III. Industry Analysis
Last year, according to IBISworld.com, U.S. transitional housing businesses brought in revenues of $1.8 billion. Many industry employees work part-time, leading to an average wage per employee in the industry of only $13,000. This wage per employee is further lowered by the market situation at the time of this report.
As the American housing industry and its health is considered a driver for the American economy, key statistics such as new home sales, homes on the market, and average home prices are tracked constantly by news and reporting agencies. This housing industry data is the basis for determining the need for Transitional Housing.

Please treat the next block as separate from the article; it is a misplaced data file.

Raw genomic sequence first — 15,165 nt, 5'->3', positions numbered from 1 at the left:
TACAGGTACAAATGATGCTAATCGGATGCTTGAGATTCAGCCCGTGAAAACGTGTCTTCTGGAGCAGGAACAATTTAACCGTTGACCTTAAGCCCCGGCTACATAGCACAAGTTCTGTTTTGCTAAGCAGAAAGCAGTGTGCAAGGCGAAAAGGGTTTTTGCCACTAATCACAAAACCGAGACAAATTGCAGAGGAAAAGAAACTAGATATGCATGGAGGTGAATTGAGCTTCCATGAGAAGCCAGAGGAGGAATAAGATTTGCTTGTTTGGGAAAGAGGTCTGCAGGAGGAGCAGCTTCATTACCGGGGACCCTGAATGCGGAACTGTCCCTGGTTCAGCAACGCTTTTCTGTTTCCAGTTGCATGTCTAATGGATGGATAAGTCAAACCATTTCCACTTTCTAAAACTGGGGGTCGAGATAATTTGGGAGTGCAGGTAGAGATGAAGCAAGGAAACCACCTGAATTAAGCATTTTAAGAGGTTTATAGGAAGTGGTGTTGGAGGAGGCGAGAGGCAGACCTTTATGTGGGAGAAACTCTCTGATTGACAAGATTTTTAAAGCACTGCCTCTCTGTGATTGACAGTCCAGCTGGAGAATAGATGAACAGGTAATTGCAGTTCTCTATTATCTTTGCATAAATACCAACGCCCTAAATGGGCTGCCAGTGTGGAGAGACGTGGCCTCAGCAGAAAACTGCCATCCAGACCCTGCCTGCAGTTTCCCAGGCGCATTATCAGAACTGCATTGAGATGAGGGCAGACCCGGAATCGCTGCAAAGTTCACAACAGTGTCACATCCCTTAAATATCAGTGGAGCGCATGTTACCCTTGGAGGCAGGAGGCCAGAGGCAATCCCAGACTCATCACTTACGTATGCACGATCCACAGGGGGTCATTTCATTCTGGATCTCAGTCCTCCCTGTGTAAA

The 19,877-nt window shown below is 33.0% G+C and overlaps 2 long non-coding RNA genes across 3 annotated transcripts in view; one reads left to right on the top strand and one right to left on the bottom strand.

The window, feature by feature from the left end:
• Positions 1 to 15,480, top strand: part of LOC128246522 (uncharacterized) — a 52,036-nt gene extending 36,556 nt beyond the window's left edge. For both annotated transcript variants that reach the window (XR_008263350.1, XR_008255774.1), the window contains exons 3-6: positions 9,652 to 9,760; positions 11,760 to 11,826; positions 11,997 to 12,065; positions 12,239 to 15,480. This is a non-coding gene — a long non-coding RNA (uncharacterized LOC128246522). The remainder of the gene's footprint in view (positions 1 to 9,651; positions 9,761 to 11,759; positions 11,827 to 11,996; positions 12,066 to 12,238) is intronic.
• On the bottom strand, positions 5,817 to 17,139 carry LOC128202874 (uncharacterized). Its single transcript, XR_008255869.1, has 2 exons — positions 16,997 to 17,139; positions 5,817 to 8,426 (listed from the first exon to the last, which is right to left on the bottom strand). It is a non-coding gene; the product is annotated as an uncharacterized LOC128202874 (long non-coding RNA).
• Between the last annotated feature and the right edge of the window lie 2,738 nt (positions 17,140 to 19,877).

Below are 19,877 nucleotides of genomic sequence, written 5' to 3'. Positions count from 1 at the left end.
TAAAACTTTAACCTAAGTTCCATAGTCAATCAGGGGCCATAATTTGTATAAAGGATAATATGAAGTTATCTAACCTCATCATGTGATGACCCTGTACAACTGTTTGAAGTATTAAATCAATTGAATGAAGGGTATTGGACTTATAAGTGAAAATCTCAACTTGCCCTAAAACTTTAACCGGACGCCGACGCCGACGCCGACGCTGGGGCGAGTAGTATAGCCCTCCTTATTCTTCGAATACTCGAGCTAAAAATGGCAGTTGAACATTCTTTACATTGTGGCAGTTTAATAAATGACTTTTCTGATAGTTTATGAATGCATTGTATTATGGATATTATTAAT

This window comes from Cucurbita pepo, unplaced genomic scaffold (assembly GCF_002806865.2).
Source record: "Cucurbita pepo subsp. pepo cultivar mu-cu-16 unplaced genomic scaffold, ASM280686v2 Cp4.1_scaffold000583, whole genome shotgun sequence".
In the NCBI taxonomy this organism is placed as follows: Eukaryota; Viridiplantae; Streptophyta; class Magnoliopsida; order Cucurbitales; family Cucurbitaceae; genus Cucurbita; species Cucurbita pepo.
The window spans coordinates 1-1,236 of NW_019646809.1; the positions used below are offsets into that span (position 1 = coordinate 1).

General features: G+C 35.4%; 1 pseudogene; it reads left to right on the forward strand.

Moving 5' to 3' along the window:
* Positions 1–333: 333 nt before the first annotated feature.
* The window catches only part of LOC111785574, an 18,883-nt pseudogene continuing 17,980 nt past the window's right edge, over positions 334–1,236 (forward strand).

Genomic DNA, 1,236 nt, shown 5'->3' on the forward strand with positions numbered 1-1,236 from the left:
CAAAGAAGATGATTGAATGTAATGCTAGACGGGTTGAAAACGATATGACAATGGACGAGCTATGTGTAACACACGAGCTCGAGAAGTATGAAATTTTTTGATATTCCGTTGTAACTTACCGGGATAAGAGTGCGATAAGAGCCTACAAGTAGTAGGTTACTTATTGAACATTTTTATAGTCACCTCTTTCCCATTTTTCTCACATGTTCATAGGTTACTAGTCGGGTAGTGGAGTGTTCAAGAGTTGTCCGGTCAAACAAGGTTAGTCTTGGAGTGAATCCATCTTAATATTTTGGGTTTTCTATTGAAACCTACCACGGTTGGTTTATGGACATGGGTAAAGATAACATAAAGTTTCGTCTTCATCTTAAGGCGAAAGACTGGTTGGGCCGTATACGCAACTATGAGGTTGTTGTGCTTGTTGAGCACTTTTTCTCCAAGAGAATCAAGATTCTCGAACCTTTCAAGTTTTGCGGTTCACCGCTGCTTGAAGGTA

Major revenue streams of the industry include: funding from federal, state, and local government grants, and private donations.
A recent study by the US Department of Housing and Urban Development (HUD) found:
Participants in smaller transitional housing assistance programs were more likely to have their own place when they moved out of transitional housing.
Longer stays in transitional housing are associated with higher levels of educational attainment and employment at moveout, and greater likelihood of continued employment.
This bodes well for a small firm starting out with experienced leadership.